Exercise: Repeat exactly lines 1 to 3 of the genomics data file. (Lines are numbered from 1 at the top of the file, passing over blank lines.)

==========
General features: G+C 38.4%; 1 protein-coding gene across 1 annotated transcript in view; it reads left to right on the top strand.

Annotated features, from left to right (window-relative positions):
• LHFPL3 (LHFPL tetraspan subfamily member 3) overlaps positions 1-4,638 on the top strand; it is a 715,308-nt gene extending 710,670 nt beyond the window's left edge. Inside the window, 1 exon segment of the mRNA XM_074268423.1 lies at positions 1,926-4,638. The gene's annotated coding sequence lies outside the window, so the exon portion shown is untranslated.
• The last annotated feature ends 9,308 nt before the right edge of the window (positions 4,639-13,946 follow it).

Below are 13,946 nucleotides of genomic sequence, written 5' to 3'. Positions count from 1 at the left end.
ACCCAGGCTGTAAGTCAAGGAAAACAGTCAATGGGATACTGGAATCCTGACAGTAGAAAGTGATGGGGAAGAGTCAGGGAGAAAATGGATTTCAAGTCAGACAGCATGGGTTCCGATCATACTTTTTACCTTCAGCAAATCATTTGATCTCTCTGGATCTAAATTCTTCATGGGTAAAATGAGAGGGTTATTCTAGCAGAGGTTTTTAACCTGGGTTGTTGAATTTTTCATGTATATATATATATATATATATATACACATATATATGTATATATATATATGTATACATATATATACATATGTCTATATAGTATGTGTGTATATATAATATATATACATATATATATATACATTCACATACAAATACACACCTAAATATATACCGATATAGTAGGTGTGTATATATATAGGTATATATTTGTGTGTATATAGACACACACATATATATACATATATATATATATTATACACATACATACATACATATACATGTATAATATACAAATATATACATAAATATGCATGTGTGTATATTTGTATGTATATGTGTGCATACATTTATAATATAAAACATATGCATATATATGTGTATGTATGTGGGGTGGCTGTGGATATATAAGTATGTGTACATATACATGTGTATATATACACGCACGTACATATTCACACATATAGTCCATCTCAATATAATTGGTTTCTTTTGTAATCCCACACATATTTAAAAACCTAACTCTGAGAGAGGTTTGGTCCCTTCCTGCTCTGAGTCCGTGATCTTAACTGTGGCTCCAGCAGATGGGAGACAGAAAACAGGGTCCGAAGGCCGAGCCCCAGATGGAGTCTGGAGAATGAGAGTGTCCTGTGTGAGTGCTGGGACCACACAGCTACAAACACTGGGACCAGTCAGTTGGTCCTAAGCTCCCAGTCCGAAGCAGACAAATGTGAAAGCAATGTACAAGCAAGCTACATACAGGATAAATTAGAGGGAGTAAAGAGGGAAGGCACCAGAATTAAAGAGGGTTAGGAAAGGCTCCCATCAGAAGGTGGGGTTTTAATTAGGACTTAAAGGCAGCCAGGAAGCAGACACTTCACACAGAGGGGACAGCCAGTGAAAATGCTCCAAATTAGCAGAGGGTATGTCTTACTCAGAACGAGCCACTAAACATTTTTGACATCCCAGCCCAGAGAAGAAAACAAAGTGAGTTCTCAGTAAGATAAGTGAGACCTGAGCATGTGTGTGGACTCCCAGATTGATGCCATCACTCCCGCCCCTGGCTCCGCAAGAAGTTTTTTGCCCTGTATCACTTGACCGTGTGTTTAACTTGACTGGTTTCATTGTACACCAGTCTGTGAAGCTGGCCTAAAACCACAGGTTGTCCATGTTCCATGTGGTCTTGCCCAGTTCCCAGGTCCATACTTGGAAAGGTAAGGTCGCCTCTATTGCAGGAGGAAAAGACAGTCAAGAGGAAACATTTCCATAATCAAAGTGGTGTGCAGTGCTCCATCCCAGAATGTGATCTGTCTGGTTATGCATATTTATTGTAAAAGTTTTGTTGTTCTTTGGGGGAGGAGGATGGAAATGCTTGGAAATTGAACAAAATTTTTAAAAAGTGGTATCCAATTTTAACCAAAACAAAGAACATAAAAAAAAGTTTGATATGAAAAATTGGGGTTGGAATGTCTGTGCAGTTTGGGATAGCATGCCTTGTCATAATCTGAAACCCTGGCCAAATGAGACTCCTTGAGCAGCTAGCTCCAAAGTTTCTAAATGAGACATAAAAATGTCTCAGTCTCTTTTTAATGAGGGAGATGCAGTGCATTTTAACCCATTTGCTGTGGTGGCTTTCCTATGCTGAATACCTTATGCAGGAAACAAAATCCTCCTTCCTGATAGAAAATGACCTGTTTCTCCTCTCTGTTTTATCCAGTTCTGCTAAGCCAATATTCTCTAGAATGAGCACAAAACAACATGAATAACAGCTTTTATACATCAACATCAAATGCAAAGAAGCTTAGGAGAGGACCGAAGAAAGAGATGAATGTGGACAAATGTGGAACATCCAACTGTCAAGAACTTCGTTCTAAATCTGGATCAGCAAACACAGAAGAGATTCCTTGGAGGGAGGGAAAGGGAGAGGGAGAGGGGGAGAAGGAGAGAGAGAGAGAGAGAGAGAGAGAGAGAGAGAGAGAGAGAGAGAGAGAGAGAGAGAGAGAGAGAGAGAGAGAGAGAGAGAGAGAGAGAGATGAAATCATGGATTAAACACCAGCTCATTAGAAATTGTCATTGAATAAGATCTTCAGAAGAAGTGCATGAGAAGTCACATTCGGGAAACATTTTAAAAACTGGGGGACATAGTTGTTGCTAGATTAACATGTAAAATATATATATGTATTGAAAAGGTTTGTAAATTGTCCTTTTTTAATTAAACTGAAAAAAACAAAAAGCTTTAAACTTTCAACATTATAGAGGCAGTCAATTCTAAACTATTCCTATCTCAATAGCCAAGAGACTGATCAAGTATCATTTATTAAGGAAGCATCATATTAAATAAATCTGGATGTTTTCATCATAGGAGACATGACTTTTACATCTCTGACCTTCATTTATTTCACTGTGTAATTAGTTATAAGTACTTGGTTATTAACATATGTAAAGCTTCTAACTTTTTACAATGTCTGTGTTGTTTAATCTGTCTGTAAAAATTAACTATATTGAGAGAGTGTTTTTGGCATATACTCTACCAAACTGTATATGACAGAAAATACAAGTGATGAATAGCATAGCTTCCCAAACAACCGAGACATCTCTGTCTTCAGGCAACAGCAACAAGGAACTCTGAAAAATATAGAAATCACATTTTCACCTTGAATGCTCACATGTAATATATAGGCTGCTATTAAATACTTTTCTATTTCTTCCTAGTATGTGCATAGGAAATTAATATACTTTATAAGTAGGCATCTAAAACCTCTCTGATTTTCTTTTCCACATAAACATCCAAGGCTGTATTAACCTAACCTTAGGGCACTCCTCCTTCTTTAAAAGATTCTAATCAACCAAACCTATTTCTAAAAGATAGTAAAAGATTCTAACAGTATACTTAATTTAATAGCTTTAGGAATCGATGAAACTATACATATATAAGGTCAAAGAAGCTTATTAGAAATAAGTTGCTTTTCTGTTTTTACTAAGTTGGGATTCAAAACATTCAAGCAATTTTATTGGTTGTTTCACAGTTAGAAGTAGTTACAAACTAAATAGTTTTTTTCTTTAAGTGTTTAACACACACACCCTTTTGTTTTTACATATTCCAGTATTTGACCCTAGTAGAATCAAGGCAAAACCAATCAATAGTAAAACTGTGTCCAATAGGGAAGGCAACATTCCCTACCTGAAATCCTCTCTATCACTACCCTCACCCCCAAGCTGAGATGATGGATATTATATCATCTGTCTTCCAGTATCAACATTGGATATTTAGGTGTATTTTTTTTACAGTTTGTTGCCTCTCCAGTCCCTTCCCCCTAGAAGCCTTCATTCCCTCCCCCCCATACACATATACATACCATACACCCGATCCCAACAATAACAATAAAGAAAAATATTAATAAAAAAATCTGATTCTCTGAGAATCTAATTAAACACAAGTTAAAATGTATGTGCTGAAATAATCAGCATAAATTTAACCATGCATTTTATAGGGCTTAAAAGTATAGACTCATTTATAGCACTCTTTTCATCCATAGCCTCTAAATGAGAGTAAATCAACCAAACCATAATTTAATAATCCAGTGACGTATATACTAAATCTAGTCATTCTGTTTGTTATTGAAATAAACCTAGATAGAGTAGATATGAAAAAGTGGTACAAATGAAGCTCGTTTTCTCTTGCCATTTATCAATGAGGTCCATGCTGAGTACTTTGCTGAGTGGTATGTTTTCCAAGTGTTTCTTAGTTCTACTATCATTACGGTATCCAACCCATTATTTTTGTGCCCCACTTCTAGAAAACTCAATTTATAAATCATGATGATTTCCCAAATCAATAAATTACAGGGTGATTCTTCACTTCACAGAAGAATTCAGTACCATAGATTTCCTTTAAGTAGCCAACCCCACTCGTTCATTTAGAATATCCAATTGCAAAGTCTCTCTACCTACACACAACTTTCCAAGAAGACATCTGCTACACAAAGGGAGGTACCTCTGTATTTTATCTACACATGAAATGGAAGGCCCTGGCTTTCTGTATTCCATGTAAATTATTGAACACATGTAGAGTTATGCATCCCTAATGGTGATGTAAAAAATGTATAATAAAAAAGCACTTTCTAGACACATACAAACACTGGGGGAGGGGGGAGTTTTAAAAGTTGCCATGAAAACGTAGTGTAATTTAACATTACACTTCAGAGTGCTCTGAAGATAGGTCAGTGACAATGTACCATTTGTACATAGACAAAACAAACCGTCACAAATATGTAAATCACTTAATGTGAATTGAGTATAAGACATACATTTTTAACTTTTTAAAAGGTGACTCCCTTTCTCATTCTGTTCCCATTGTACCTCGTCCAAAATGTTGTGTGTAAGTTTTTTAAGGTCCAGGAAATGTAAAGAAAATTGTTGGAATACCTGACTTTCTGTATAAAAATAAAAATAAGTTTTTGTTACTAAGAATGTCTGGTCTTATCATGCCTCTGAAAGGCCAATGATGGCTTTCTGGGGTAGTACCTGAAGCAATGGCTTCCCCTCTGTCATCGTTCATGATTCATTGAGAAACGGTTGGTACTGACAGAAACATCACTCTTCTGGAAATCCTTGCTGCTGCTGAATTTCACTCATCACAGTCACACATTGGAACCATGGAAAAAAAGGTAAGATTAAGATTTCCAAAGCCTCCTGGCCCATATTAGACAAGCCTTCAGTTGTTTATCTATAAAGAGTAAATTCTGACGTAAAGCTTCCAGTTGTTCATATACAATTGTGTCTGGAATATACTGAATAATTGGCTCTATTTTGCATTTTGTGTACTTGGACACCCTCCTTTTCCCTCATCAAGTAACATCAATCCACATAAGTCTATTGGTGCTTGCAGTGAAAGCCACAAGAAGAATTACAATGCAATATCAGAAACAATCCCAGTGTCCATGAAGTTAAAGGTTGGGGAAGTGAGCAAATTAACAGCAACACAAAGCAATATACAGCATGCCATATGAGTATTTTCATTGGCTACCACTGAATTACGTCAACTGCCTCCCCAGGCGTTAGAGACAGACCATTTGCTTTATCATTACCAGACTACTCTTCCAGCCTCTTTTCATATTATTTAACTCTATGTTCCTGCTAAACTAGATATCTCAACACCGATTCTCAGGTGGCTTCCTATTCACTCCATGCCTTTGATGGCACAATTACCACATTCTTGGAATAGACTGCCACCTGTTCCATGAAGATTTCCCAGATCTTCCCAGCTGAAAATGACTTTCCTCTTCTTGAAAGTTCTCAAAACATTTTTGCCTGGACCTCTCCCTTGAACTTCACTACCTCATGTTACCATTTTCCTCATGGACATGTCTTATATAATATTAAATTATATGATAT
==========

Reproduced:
General features: G+C 38.4%; 1 protein-coding gene across 1 annotated transcript in view; it reads left to right on the top strand.

Annotated features, from left to right (window-relative positions):
• LHFPL3 (LHFPL tetraspan subfamily member 3) overlaps positions 1-4,638 on the top strand; it is a 715,308-nt gene extending 710,670 nt beyond the window's left edge. Inside the window, 1 exon segment of the mRNA XM_074268423.1 lies at positions 1,926-4,638. The gene's annotated coding sequence lies outside the window, so the exon portion shown is untranslated.